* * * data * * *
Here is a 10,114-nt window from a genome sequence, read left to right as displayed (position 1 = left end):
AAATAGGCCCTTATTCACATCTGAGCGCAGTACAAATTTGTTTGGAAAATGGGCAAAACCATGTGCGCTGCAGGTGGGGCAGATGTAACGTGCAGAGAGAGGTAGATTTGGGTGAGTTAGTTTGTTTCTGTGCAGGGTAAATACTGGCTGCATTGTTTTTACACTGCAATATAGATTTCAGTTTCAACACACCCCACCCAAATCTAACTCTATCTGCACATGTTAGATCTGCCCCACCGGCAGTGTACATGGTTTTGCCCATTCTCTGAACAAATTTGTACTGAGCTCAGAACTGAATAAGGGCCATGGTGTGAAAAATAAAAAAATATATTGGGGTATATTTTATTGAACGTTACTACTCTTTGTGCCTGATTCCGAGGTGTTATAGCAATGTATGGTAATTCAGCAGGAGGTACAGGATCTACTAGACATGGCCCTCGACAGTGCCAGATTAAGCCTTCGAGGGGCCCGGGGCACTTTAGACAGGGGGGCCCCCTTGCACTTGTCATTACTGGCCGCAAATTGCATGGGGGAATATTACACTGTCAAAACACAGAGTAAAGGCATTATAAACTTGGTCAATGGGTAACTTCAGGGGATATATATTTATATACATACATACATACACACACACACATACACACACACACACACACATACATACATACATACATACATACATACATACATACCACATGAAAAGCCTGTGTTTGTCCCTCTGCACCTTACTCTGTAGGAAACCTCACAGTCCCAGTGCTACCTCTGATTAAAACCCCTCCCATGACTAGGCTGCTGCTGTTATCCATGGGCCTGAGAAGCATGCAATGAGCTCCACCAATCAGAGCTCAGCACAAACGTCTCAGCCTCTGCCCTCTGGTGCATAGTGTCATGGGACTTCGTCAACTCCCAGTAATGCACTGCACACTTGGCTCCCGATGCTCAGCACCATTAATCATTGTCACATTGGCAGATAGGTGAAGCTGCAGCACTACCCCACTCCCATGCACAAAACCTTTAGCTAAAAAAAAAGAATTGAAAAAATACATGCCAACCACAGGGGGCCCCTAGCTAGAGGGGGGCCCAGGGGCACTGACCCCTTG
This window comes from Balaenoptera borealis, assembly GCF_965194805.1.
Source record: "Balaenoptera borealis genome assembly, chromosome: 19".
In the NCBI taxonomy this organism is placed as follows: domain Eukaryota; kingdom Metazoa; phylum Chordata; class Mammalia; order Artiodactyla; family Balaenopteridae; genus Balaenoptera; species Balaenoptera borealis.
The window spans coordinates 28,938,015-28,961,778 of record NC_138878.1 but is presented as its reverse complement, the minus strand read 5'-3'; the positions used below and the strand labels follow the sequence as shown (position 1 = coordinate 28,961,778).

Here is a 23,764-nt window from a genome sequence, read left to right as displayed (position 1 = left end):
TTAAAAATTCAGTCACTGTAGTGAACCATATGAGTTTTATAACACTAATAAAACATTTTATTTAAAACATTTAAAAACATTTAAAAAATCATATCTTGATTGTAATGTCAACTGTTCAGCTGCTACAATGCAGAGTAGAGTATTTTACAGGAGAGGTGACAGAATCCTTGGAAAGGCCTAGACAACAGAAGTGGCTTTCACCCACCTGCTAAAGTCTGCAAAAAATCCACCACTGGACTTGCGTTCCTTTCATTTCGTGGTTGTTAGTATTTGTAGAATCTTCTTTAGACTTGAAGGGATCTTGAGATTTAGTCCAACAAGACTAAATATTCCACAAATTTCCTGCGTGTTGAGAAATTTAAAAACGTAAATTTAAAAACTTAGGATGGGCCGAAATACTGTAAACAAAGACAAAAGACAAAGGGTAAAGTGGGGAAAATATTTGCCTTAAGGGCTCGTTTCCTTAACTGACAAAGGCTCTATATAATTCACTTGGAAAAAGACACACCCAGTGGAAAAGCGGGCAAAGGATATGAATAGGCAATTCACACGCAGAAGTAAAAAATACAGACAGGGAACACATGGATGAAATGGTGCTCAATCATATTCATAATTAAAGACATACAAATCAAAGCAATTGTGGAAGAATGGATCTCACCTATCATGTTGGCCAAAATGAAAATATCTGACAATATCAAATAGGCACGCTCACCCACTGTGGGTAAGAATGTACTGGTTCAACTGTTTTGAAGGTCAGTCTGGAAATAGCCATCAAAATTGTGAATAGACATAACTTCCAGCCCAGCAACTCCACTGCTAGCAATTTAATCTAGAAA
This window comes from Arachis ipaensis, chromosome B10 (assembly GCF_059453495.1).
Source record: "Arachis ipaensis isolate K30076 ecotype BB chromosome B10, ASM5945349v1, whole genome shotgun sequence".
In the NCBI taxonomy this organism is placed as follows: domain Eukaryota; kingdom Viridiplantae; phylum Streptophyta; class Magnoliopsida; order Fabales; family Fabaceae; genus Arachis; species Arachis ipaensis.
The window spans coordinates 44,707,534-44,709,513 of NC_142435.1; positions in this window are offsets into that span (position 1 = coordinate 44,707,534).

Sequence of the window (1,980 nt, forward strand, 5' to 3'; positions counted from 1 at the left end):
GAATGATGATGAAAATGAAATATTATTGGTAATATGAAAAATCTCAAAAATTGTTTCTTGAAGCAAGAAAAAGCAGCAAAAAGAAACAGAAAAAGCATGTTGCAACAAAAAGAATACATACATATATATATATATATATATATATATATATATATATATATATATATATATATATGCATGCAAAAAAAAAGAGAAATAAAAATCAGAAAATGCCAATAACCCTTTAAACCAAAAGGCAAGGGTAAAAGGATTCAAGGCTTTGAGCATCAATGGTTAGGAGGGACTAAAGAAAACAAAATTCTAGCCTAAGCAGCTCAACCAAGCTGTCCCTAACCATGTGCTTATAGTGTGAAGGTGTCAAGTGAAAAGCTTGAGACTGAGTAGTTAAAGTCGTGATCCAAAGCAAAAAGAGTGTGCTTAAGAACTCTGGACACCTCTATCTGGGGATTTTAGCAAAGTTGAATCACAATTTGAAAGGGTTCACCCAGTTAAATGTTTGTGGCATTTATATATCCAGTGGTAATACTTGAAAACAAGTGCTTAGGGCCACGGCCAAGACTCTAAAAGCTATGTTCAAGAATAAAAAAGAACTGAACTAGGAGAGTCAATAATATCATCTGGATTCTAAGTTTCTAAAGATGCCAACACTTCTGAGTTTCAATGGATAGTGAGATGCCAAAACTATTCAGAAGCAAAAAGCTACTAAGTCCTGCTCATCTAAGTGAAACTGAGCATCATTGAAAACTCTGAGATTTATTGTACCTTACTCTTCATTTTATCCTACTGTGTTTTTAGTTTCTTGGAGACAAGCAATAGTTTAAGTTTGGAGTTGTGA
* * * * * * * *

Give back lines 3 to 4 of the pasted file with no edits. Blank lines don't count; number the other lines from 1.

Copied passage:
This window comes from Balaenoptera borealis, assembly GCF_965194805.1.
Source record: "Balaenoptera borealis genome assembly, chromosome: 19".